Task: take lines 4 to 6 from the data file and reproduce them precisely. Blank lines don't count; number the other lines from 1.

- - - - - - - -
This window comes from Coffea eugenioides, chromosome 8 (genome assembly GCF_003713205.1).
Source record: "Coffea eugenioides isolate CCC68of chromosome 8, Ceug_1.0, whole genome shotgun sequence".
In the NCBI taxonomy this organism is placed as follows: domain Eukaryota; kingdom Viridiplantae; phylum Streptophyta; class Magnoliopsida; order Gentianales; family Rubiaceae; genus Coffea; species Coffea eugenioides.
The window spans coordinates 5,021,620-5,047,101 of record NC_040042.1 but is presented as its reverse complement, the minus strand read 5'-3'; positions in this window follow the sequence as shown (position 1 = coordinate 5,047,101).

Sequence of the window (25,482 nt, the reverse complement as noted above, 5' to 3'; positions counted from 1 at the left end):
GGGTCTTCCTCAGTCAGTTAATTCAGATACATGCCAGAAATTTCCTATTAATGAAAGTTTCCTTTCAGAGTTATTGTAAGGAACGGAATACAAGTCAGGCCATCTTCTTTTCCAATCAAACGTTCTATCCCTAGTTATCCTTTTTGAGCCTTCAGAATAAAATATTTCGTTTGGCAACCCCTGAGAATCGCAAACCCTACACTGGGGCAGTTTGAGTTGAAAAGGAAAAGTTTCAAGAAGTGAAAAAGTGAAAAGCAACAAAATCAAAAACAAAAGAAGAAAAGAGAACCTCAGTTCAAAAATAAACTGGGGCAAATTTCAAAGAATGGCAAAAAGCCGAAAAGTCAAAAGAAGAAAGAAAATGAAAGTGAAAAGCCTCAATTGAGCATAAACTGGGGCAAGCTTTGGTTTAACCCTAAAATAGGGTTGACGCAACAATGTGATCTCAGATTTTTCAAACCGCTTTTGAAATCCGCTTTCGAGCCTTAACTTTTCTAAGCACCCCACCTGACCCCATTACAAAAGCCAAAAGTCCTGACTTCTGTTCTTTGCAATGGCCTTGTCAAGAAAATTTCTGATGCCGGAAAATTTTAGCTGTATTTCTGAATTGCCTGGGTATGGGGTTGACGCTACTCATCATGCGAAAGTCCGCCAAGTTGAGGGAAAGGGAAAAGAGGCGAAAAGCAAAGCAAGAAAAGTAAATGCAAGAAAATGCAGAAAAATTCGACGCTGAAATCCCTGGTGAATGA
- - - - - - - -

The window spans coordinates 5,021,620-5,047,101 of record NC_040042.1 but is presented as its reverse complement, the minus strand read 5'-3'; positions in this window follow the sequence as shown (position 1 = coordinate 5,047,101).

Sequence of the window (25,482 nt, the reverse complement as noted above, 5' to 3'; positions counted from 1 at the left end):
GGGTCTTCCTCAGTCAGTTAATTCAGATACATGCCAGAAATTTCCTATTAATGAAAGTTTCCTTTCAGAGTTATTGTAAGGAACGGAATACAAGTCAGGCCATCTTCTTTTCCAATCAAACGTTCTATCCCTAGTTATCCTTTTTGAGCCTTCAGAATAAAATATTTCGTTTGGCAACCCCTGAGAATCGCAAACCCTACACTGGGGCAGTTTGAGTTGAAAAGGAAAAGTTTCAAGAAGTGAAAAAGTGAAAAGCAACAAAATCAAAAACAAAAGAAGAAAAGAGAACCTCAGTTCAAAAATAAACTGGGGCAAATTTCAAAGAATGGCAAAAAGCCGAAAAGTCAAAAGAAGAAAGAAAATGAAAGTGAAAAGCCTCAATTGAGCATAAACTGGGGCAAGCTTTGGTTTAACCCTAAAATAGGGTTGACGCAACAATGTGATCTCAGATTTTTCAAACCGCTTTTGAAATCCGCTTTCGAGCCTTAACTTTTCTAAGCACCCCACCTGACCCCATTACAAAAGCCAAAAGTCCTGACTTCTGTTCTTTGCAATGGCCTTGTCAAGAAAATTTCTGATGCCGGAAAATTTTAGCTGTATTTCTGAATTGCCTGGGTATGGGGTTGACGCTACTCATCATGCGAAAGTCCGCCAAGTTGAGGGAAAGGGAAAAGAGGCGAAAAGCAAAGCAAGAAAAGTAAATGCAAGAAAATGCAGAAAAATTCGACGCTGAAATCCCTGGTGAATGA